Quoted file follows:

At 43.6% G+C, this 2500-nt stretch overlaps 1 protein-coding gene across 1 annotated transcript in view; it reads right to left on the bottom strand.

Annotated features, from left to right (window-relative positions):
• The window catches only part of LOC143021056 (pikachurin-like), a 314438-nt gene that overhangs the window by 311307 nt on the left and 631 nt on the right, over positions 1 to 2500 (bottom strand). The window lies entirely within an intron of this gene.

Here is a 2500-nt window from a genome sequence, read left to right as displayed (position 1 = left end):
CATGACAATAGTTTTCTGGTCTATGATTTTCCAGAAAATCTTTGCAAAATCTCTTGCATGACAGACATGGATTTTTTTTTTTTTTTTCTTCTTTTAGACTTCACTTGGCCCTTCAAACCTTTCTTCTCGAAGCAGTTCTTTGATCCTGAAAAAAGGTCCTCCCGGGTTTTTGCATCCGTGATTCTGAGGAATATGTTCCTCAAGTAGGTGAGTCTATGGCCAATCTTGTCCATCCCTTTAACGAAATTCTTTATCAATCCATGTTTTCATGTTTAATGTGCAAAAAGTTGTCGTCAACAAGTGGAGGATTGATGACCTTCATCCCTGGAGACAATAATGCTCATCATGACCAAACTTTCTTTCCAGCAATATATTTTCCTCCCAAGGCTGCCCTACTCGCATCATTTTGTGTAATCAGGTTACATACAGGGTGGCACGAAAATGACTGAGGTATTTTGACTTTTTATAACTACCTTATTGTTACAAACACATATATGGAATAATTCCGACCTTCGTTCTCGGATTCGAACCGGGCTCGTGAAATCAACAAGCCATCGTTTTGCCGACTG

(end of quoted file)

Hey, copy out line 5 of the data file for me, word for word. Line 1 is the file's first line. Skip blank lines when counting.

CATGACAATAGTTTTCTGGTCTATGATTTTCCAGAAAATCTTTGCAAAATCTCTTGCATGACAGACATGGATTTTTTTTTTTTTTTTCTTCTTTTAGACTTCACTTGGCCCTTCAAACCTTTCTTCTCGAAGCAGTTCTTTGATCCTGAAAAAAGGTCCTCCCGGGTTTTTGCATCCGTGATTCTGAGGAATATGTTCCTCAAGTAGGTGAGTCTATGGCCAATCTTGTCCATCCCTTTAACGAAATTCTTTATCAATCCATGTTTTCATGTTTAATGTGCAAAAAGTTGTCGTCAACAAGTGGAGGATTGATGACCTTCATCCCTGGAGACAATAATGCTCATCATGACCAAACTTTCTTTCCAGCAATATATTTTCCTCCCAAGGCTGCCCTACTCGCATCATTTTGTGTAATCAGGTTACATACAGGGTGGCACGAAAATGACTGAGGTATTTTGACTTTTTATAACTACCTTATTGTTACAAACACATATATGGAATAATTCCGACCTTCGTTCTCGGATTCGAACCGGGCTCGTGAAATCAACAAGCCATCGTTTTGCCGACTG